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Excess cash on the balance sheet is wealth destruction

Many of the largest technology companies are making so much money that they are rapidly accumulating cash on their balance sheets. While one could argue that this cash should be stripped off the balance sheet for valuation purposes, I would argue that the cash is worth less than face value because having excess cash on the balance sheet is an invitation to wealth-destroying acquisitions. The excess cash should be returned to shareholders as quickly as possible in the form of dividends or share buybacks to prevent such an outcome.

First, there are the technology companies and their cash. Let’s look at a few of these cases.

  • Cisco Systems had total assets of $92.6bn at the end of October. Of that total, $45bn was cash and short-term investments, $3.7bn was long-term investments, another $20.4bn was goodwill, and 3.4bn was intangible assets. That means 71% of Cisco’s tangible assets are non-business assets.
  • Google had total assets of $93.8bn at the end of December. Of that total, $48.1bn was cash and short-term investments and another $18.0bn was goodwill and intangible assets. Google also has $1.5bn of long-term investments. That means 65% of Google’s tangible assets are non-business assets.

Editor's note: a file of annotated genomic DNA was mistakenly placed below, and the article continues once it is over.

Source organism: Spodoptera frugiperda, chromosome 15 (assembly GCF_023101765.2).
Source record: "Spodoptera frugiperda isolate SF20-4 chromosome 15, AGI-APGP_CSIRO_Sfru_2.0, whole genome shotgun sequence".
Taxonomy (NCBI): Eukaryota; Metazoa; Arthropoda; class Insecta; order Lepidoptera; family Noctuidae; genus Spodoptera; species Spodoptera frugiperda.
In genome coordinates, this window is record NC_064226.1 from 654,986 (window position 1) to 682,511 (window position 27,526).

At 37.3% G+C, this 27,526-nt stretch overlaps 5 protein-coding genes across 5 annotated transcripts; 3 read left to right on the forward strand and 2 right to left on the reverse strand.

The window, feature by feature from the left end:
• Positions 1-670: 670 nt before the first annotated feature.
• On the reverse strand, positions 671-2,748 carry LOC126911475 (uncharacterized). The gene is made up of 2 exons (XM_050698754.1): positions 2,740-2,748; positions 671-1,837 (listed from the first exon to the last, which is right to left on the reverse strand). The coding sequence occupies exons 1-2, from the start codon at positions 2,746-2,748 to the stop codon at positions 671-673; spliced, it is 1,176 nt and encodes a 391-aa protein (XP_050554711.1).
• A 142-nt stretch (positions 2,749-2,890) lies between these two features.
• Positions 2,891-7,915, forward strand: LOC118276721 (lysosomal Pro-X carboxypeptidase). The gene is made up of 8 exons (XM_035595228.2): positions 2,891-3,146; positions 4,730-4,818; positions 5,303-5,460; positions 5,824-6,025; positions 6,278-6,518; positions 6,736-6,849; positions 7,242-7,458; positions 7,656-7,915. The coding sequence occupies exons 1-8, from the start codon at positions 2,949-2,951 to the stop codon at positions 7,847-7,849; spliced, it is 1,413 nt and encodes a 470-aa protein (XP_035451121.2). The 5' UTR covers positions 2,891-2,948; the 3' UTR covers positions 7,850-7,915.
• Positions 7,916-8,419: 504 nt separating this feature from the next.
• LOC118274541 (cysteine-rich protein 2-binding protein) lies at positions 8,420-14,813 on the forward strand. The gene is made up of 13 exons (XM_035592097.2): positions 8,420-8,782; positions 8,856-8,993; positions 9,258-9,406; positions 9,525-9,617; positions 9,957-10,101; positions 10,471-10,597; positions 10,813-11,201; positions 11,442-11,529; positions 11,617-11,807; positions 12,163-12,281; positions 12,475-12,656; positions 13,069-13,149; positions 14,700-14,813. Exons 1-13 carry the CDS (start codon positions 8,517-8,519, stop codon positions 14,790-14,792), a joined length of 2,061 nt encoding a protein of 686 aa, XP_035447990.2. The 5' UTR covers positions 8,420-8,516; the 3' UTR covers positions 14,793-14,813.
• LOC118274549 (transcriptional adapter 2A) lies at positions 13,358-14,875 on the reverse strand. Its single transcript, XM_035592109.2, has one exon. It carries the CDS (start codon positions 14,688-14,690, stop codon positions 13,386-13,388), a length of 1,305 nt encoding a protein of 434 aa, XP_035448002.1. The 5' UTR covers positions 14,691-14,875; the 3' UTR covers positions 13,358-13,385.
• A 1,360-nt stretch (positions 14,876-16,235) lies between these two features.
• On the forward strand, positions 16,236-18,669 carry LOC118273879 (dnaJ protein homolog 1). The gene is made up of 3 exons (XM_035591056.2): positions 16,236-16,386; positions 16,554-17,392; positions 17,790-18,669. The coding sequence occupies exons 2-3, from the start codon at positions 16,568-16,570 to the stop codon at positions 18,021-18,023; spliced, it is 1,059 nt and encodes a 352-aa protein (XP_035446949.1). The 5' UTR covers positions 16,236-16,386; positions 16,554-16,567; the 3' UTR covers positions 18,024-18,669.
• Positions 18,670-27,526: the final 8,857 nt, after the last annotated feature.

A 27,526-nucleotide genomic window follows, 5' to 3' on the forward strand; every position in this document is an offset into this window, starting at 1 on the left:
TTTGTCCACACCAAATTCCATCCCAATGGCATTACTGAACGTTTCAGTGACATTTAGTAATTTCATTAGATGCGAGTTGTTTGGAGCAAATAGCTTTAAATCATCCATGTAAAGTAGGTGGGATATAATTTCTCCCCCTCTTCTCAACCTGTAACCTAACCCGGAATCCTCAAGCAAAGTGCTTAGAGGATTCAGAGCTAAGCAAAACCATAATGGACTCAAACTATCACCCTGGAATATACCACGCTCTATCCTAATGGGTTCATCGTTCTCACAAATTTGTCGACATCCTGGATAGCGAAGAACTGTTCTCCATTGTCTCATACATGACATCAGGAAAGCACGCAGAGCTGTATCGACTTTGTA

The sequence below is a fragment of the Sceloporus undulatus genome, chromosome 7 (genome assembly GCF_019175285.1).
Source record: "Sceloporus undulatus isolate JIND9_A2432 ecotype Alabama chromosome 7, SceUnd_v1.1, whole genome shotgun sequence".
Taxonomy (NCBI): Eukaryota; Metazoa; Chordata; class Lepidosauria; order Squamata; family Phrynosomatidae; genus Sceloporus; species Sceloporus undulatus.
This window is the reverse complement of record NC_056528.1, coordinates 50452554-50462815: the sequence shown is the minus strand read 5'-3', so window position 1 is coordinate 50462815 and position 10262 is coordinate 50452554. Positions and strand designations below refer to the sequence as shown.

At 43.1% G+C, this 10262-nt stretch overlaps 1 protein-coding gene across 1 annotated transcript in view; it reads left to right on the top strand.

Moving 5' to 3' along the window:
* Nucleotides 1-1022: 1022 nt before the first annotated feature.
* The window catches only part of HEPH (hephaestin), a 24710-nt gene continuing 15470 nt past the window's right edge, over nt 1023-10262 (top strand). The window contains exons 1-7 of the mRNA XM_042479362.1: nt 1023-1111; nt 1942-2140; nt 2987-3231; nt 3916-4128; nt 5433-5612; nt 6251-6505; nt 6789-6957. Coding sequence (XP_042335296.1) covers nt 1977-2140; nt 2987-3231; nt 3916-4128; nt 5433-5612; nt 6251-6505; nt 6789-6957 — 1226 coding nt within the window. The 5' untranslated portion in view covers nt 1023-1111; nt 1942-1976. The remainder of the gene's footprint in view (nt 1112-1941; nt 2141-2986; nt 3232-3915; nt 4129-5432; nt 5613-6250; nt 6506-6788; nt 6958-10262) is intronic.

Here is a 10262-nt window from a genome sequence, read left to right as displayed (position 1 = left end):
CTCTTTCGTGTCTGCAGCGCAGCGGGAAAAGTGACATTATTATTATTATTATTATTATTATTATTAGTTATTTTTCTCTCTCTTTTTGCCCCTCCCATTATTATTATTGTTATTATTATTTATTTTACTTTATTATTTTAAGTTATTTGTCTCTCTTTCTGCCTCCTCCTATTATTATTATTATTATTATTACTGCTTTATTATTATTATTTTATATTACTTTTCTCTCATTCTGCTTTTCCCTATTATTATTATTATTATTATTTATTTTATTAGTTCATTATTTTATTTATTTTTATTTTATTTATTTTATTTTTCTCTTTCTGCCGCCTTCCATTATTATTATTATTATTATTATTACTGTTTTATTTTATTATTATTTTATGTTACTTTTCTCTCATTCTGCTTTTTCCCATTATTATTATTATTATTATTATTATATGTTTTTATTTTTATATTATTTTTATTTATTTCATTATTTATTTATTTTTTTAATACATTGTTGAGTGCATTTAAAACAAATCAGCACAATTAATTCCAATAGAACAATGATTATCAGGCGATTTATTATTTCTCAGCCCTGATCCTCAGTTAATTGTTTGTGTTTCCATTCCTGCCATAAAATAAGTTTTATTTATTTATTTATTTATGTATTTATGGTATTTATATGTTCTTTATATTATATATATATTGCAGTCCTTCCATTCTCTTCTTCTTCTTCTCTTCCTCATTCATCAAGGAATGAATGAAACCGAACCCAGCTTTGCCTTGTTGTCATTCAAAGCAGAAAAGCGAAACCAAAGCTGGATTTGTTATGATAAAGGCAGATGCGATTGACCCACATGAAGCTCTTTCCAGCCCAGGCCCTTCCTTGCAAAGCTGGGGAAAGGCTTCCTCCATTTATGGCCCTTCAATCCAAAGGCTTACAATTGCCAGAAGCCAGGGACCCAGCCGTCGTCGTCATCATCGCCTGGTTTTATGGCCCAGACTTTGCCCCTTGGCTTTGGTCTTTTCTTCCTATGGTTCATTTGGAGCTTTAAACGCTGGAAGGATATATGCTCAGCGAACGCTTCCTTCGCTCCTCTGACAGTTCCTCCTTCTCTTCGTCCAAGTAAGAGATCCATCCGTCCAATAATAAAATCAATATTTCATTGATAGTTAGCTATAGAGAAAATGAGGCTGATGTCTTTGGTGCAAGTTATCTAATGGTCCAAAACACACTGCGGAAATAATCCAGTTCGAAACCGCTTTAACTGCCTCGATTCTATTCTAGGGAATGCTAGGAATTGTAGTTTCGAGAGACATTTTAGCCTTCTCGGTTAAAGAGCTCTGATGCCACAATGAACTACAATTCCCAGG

• Apple had total assets of $196bn at the end of December. Of that total, $39.8bn was cash and short-term investments. Apple only has $5.8bn of goodwill and intangible assets on its balance sheet but it also has a massive $97.3bn in long-term investments, which for the purposes of this discussion, we should consider funds that could be paid out to shareholders. That means Apple has $137.1bn of assets on its balance sheet that it is not deploying toward its businesses that investors are due. That is 72% of tangible assets.

Many of the big tech names have balance sheets like this.

Now think about this in the context of Rio Tinto, the commodities company that wrote down $35bn in assets this past quarter. As FT Alphaville noted that Citigroup wrote: